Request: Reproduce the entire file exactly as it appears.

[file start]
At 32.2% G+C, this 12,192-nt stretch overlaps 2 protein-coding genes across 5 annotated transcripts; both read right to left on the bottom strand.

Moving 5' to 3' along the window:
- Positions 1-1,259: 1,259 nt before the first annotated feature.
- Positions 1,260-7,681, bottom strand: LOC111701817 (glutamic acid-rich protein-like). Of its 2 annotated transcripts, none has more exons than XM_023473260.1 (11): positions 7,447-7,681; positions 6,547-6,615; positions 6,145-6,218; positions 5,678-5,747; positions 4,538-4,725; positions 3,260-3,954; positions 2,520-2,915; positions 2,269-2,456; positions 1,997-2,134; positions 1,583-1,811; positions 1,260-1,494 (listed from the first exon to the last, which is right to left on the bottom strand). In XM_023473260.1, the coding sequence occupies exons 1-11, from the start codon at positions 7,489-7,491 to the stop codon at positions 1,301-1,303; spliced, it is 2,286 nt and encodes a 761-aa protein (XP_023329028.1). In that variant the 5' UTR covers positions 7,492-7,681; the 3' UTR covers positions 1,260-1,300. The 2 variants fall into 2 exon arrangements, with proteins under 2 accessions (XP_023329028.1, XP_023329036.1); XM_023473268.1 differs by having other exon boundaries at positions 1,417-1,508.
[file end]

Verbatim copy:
At 32.2% G+C, this 12,192-nt stretch overlaps 2 protein-coding genes across 5 annotated transcripts; both read right to left on the bottom strand.

Moving 5' to 3' along the window:
- Positions 1-1,259: 1,259 nt before the first annotated feature.
- Positions 1,260-7,681, bottom strand: LOC111701817 (glutamic acid-rich protein-like). Of its 2 annotated transcripts, none has more exons than XM_023473260.1 (11): positions 7,447-7,681; positions 6,547-6,615; positions 6,145-6,218; positions 5,678-5,747; positions 4,538-4,725; positions 3,260-3,954; positions 2,520-2,915; positions 2,269-2,456; positions 1,997-2,134; positions 1,583-1,811; positions 1,260-1,494 (listed from the first exon to the last, which is right to left on the bottom strand). In XM_023473260.1, the coding sequence occupies exons 1-11, from the start codon at positions 7,489-7,491 to the stop codon at positions 1,301-1,303; spliced, it is 2,286 nt and encodes a 761-aa protein (XP_023329028.1). In that variant the 5' UTR covers positions 7,492-7,681; the 3' UTR covers positions 1,260-1,300. The 2 variants fall into 2 exon arrangements, with proteins under 2 accessions (XP_023329028.1, XP_023329036.1); XM_023473268.1 differs by having other exon boundaries at positions 1,417-1,508.